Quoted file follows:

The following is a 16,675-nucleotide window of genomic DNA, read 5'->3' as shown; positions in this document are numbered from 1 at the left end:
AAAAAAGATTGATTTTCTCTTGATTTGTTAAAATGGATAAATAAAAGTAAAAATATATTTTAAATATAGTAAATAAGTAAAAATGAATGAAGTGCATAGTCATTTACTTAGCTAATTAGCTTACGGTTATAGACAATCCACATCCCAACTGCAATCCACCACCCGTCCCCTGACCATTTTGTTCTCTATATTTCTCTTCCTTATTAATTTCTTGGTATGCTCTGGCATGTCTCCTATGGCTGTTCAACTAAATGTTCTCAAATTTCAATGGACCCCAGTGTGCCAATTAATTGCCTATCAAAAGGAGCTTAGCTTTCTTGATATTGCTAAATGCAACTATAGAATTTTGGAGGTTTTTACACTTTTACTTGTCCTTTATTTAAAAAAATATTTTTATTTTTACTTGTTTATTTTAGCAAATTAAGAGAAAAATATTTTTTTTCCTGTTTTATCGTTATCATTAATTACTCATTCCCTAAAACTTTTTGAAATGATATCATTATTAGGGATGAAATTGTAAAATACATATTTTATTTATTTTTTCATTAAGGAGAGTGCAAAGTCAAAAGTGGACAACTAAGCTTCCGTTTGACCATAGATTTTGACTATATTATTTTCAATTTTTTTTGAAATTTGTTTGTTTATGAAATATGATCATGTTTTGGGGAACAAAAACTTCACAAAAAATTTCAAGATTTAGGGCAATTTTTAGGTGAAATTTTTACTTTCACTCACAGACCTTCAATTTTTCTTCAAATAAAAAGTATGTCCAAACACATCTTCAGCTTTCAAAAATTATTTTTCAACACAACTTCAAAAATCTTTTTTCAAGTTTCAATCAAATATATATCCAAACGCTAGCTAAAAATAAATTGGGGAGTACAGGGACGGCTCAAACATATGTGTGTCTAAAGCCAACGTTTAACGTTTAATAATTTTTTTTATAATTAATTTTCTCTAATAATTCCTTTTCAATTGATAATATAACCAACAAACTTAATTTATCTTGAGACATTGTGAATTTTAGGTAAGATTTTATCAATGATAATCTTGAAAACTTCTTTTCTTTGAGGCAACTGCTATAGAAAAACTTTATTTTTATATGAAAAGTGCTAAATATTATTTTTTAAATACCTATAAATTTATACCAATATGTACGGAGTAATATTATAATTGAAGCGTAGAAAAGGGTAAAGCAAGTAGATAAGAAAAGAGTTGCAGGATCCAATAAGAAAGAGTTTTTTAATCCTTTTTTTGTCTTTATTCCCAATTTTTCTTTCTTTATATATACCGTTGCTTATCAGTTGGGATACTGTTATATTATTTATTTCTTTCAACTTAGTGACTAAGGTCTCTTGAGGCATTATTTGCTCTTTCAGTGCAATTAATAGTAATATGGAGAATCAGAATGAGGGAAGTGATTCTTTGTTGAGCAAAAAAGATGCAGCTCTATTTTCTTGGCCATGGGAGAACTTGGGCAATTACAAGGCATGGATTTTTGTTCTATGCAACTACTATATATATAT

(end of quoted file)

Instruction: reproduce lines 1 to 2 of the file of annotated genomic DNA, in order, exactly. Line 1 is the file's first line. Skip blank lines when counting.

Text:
The following is a 16,675-nucleotide window of genomic DNA, read 5'->3' as shown; positions in this document are numbered from 1 at the left end:
AAAAAAGATTGATTTTCTCTTGATTTGTTAAAATGGATAAATAAAAGTAAAAATATATTTTAAATATAGTAAATAAGTAAAAATGAATGAAGTGCATAGTCATTTACTTAGCTAATTAGCTTACGGTTATAGACAATCCACATCCCAACTGCAATCCACCACCCGTCCCCTGACCATTTTGTTCTCTATATTTCTCTTCCTTATTAATTTCTTGGTATGCTCTGGCATGTCTCCTATGGCTGTTCAACTAAATGTTCTCAAATTTCAATGGACCCCAGTGTGCCAATTAATTGCCTATCAAAAGGAGCTTAGCTTTCTTGATATTGCTAAATGCAACTATAGAATTTTGGAGGTTTTTACACTTTTACTTGTCCTTTATTTAAAAAAATATTTTTATTTTTACTTGTTTATTTTAGCAAATTAAGAGAAAAATATTTTTTTTCCTGTTTTATCGTTATCATTAATTACTCATTCCCTAAAACTTTTTGAAATGATATCATTATTAGGGATGAAATTGTAAAATACATATTTTATTTATTTTTTCATTAAGGAGAGTGCAAAGTCAAAAGTGGACAACTAAGCTTCCGTTTGACCATAGATTTTGACTATATTATTTTCAATTTTTTTTGAAATTTGTTTGTTTATGAAATATGATCATGTTTTGGGGAACAAAAACTTCACAAAAAATTTCAAGATTTAGGGCAATTTTTAGGTGAAATTTTTACTTTCACTCACAGACCTTCAATTTTTCTTCAAATAAAAAGTATGTCCAAACACATCTTCAGCTTTCAAAAATTATTTTTCAACACAACTTCAAAAATCTTTTTTCAAGTTTCAATCAAATATATATCCAAACGCTAGCTAAAAATAAATTGGGGAGTACAGGGACGGCTCAAACATATGTGTGTCTAAAGCCAACGTTTAACGTTTAATAATTTTTTTTATAATTAATTTTCTCTAATAATTCCTTTTCAATTGATAATATAACCAACAAACTTAATTTATCTTGAGACATTGTGAATTTTAGGTAAGATTTTATCAATGATAATCTTGAAAACTTCTTTTCTTTGAGGCAACTGCTATAGAAAAACTTTATTTTTATATGAAAAGTGCTAAATATTATTTTTTAAATACCTATAAATTTATACCAATATGTACGGAGTAATATTATAATTGAAGCGTAGAAAAGGGTAAAGCAAGTAGATAAGAAAAGAGTTGCAGGATCCAATAAGAAAGAGTTTTTTAATCCTTTTTTTGTCTTTATTCCCAATTTTTCTTTCTTTATATATACCGTTGCTTATCAGTTGGGATACTGTTATATTATTTATTTCTTTCAACTTAGTGACTAAGGTCTCTTGAGGCATTATTTGCTCTTTCAGTGCAATTAATAGTAATATGGAGAATCAGAATGAGGGAAGTGATTCTTTGTTGAGCAAAAAAGATGCAGCTCTATTTTCTTGGCCATGGGAGAACTTGGGCAATTACAAGGCATGGATTTTTGTTCTATGCAACTACTATATATATAT